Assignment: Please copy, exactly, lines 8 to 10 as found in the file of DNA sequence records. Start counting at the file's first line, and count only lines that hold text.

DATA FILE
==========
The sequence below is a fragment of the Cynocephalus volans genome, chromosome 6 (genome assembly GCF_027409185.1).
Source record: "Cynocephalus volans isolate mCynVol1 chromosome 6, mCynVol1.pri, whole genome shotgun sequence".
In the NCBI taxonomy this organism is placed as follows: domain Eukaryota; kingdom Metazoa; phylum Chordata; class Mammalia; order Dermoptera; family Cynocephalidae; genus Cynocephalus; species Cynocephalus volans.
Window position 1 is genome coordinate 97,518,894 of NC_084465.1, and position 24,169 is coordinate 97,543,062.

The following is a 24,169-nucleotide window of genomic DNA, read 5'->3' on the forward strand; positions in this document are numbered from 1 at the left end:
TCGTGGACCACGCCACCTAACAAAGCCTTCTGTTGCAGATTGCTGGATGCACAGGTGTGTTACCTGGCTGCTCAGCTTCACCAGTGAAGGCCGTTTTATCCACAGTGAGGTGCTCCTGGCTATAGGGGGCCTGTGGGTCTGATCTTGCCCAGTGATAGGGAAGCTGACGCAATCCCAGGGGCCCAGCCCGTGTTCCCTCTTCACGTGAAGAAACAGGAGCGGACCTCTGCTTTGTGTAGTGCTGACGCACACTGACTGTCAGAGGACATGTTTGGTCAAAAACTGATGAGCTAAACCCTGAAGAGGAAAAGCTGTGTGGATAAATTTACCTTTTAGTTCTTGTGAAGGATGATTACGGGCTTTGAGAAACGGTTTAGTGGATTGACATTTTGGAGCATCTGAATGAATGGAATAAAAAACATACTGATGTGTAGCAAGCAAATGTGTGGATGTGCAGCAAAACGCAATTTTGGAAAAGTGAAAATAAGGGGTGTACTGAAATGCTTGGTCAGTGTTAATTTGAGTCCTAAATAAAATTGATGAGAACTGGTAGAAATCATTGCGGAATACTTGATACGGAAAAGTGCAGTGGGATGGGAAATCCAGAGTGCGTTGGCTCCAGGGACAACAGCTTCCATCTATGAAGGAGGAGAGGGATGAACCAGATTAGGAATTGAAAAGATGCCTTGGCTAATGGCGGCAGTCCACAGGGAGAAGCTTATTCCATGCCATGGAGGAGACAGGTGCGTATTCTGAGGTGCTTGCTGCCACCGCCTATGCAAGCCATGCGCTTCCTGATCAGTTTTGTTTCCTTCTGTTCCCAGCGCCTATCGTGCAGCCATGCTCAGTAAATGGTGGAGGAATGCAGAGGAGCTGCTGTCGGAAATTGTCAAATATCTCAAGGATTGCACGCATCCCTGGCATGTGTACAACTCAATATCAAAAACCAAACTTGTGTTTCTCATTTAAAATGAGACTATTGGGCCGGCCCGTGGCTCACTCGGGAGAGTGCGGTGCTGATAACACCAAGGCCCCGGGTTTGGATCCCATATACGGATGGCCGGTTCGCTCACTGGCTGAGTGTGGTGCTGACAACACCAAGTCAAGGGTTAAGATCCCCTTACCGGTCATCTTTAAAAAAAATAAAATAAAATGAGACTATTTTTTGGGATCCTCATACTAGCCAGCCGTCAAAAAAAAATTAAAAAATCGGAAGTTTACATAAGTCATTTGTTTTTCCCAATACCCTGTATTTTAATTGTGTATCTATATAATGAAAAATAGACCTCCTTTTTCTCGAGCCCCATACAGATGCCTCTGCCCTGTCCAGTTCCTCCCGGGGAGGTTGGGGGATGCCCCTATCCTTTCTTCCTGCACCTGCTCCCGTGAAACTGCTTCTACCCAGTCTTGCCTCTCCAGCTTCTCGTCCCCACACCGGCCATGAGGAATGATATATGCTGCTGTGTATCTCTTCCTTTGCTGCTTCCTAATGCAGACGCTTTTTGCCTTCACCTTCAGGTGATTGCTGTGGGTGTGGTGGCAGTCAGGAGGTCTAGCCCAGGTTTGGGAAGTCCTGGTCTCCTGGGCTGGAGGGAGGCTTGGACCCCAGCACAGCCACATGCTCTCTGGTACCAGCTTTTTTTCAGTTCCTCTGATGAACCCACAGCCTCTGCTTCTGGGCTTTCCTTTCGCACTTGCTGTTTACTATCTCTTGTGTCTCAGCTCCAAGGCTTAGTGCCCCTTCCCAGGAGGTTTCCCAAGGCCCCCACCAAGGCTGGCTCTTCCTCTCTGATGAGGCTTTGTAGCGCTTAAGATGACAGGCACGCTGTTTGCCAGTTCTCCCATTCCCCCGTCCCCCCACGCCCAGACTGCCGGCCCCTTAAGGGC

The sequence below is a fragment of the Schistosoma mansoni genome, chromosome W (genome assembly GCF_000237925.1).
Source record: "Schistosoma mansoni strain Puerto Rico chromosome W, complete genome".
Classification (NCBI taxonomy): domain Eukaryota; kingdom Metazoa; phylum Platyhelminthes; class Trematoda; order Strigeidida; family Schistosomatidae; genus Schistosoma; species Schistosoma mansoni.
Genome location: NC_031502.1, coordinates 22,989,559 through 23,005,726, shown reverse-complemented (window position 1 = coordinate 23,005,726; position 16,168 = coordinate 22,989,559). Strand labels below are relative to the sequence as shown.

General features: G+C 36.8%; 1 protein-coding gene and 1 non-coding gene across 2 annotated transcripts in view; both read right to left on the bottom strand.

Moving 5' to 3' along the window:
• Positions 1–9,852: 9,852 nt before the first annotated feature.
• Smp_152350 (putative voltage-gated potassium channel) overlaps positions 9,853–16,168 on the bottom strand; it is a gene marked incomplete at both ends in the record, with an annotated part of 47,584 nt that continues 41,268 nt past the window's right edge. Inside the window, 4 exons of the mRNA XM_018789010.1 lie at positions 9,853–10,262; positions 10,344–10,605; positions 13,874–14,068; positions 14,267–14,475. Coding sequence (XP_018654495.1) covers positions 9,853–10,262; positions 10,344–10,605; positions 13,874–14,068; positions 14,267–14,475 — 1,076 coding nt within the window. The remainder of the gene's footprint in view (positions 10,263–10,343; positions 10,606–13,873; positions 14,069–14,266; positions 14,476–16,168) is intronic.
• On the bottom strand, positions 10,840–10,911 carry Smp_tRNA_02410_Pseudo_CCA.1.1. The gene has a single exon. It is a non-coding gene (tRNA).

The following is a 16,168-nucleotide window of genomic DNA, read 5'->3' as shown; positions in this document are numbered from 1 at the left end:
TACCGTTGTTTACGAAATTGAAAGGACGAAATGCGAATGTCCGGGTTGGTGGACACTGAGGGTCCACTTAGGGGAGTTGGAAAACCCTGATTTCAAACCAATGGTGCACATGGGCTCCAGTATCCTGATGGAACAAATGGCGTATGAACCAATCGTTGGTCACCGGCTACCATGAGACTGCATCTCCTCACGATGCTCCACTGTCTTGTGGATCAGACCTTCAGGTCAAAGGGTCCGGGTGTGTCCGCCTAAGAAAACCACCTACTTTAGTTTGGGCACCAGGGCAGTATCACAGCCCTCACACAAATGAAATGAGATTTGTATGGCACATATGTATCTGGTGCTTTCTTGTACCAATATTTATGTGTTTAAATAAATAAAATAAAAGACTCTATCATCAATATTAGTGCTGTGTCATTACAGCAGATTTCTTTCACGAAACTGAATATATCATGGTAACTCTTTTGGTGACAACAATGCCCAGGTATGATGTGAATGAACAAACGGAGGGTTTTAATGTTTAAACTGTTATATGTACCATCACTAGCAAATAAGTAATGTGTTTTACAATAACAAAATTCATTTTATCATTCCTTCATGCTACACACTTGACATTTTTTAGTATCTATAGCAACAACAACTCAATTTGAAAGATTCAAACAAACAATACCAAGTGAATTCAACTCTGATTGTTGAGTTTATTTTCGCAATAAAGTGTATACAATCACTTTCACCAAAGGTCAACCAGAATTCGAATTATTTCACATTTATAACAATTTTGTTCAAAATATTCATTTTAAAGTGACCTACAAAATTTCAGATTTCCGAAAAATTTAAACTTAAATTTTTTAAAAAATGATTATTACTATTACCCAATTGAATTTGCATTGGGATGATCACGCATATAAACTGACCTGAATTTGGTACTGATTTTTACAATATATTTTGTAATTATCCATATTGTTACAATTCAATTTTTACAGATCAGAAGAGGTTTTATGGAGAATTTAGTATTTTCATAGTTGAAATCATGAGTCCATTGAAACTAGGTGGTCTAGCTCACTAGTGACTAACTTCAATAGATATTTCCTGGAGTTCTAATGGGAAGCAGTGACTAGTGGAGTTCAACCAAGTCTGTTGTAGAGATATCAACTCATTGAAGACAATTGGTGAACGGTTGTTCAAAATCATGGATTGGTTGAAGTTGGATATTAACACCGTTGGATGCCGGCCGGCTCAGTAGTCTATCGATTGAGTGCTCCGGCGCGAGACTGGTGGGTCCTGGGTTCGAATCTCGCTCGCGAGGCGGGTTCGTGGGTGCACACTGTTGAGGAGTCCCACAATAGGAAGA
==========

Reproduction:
Source record: "Schistosoma mansoni strain Puerto Rico chromosome W, complete genome".
Classification (NCBI taxonomy): domain Eukaryota; kingdom Metazoa; phylum Platyhelminthes; class Trematoda; order Strigeidida; family Schistosomatidae; genus Schistosoma; species Schistosoma mansoni.
Genome location: NC_031502.1, coordinates 22,989,559 through 23,005,726, shown reverse-complemented (window position 1 = coordinate 23,005,726; position 16,168 = coordinate 22,989,559). Strand labels below are relative to the sequence as shown.